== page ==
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Could someone please tell me what are the min and max output values that should be expected from a 555 timer Output (pin 3) given X volts as the voltage source?

For example, assuming that the 555 timer is powered by 9 volts, what should the pin 3 voltage be when the pin is low and when the pin is high? I was under the impression that the voltage should be 0 when the pin is low and 9 when the pin is high but instead I get 0 volts when the pin is low but only 7.7 volts when it is high (Note that I measured the voltage with no load on pin 3).

I tried this with a couple of timers that I have laying around here and they all did the same thing. At this point I am not sure if I have a bad batch of timers, if I am connecting things the wrong way of if this is the way is should be.

If possible, could someone also point me to the place in the timer 555 specs document where it specifies what the output should be? I tried looking at the specs but I got lost, I am still pretty new to electronics and spec sheets overwhelm me a little.

The specific timer I am using is NE555P.

Thanks.

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The question you ask is not easily answered. The problem is that the chip really doesn't have any specs for your condition. If you look at http://www.ti.com/lit/ds/symlink/ne555.pdf, section 7.4, you can find the high output voltage numbers, but these are only given for fairly large (100 mA) currents. There is simply no guidance in the data sheet for performance with very low currents.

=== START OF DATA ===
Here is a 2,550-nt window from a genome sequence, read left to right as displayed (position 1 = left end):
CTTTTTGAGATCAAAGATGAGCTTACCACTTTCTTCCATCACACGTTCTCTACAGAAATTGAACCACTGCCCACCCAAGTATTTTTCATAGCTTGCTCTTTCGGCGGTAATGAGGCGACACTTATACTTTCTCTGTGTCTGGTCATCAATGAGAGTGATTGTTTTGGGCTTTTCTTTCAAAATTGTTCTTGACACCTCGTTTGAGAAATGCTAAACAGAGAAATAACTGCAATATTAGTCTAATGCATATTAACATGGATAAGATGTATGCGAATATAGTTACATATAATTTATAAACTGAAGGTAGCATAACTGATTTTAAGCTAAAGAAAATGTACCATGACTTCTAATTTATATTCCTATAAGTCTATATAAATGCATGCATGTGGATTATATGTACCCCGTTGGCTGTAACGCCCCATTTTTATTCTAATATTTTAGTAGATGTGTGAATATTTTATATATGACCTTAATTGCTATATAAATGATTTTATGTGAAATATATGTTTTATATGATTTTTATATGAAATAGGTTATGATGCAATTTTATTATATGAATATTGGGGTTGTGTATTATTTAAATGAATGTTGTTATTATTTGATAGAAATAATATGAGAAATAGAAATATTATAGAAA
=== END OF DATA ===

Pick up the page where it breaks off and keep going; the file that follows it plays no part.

With that said, you'll notice that (for instance) at a 15 volt supply the high level is guaranteed to be 13 volts, or 2 volts less than the supply. For 5 volts, it is once more spec'ed for about 2 volts under the supply.

So, anything above 7 volts is about as good as you should hope for, and 7.7 volts seems a pretty good number.

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  • \$\begingroup\$ Thanks for calling out specific datasheet specs examples, it really helped put things in perspective. \$\endgroup\$ – T555 Jun 23 '15 at 1:50
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Well the answer will be in the data sheet. It will give you output values at nominal voltages. eg 5-10-15 etc so if you are supplying something in between that you can estimate or the datasheet may graph it.

In your case look for the "output high voltage".

To be honest if it is a real concern I would breadboard the basic 555 circuit and test the output values at your specific input voltages. Which I know you have done. The 7.7v value looks fairly good to me I dont think you have a faulty batch.

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